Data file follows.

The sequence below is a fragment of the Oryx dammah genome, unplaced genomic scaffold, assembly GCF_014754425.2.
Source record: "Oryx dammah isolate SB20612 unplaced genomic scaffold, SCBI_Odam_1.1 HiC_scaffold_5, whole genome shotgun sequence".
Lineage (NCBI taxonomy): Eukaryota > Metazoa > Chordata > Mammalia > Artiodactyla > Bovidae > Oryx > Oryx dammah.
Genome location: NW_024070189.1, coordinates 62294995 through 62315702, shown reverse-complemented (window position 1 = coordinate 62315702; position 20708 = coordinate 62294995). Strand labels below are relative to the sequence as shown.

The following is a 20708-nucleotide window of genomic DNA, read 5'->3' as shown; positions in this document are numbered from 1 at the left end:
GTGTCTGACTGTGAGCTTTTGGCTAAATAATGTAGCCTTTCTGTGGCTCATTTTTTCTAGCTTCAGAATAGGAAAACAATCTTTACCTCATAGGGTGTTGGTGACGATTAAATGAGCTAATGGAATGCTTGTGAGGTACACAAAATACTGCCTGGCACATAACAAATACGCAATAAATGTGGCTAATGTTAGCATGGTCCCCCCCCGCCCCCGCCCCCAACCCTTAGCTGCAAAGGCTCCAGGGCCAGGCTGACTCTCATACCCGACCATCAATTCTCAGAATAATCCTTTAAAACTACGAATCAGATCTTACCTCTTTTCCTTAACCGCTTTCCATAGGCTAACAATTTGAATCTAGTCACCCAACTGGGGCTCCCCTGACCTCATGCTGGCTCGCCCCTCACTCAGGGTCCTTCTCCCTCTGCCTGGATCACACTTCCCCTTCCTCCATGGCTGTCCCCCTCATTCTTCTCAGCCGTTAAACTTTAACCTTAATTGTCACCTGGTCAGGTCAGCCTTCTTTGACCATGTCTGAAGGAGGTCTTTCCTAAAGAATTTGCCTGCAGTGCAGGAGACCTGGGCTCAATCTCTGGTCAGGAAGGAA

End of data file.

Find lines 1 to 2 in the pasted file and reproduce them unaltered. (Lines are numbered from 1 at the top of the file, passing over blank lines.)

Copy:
The sequence below is a fragment of the Oryx dammah genome, unplaced genomic scaffold, assembly GCF_014754425.2.
Source record: "Oryx dammah isolate SB20612 unplaced genomic scaffold, SCBI_Odam_1.1 HiC_scaffold_5, whole genome shotgun sequence".